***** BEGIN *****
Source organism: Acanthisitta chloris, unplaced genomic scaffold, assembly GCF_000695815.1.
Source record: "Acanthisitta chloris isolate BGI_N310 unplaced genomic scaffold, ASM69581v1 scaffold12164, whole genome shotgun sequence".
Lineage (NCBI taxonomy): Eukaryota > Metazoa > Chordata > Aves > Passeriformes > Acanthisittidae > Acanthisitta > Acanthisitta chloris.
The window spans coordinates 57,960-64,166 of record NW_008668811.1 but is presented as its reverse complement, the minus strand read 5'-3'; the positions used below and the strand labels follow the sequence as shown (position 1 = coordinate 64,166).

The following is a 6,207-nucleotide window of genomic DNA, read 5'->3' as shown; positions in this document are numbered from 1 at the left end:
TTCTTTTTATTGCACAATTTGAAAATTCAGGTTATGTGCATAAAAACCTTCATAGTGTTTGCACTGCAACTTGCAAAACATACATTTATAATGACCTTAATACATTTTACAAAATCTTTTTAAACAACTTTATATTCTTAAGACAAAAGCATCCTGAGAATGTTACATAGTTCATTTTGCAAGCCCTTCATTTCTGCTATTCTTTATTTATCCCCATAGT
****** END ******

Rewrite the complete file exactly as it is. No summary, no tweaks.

Source organism: Acanthisitta chloris, unplaced genomic scaffold, assembly GCF_000695815.1.
Source record: "Acanthisitta chloris isolate BGI_N310 unplaced genomic scaffold, ASM69581v1 scaffold12164, whole genome shotgun sequence".
Lineage (NCBI taxonomy): Eukaryota > Metazoa > Chordata > Aves > Passeriformes > Acanthisittidae > Acanthisitta > Acanthisitta chloris.
The window spans coordinates 57,960-64,166 of record NW_008668811.1 but is presented as its reverse complement, the minus strand read 5'-3'; the positions used below and the strand labels follow the sequence as shown (position 1 = coordinate 64,166).

The following is a 6,207-nucleotide window of genomic DNA, read 5'->3' as shown; positions in this document are numbered from 1 at the left end:
TTCTTTTTATTGCACAATTTGAAAATTCAGGTTATGTGCATAAAAACCTTCATAGTGTTTGCACTGCAACTTGCAAAACATACATTTATAATGACCTTAATACATTTTACAAAATCTTTTTAAACAACTTTATATTCTTAAGACAAAAGCATCCTGAGAATGTTACATAGTTCATTTTGCAAGCCCTTCATTTCTGCTATTCTTTATTTATCCCCATAGT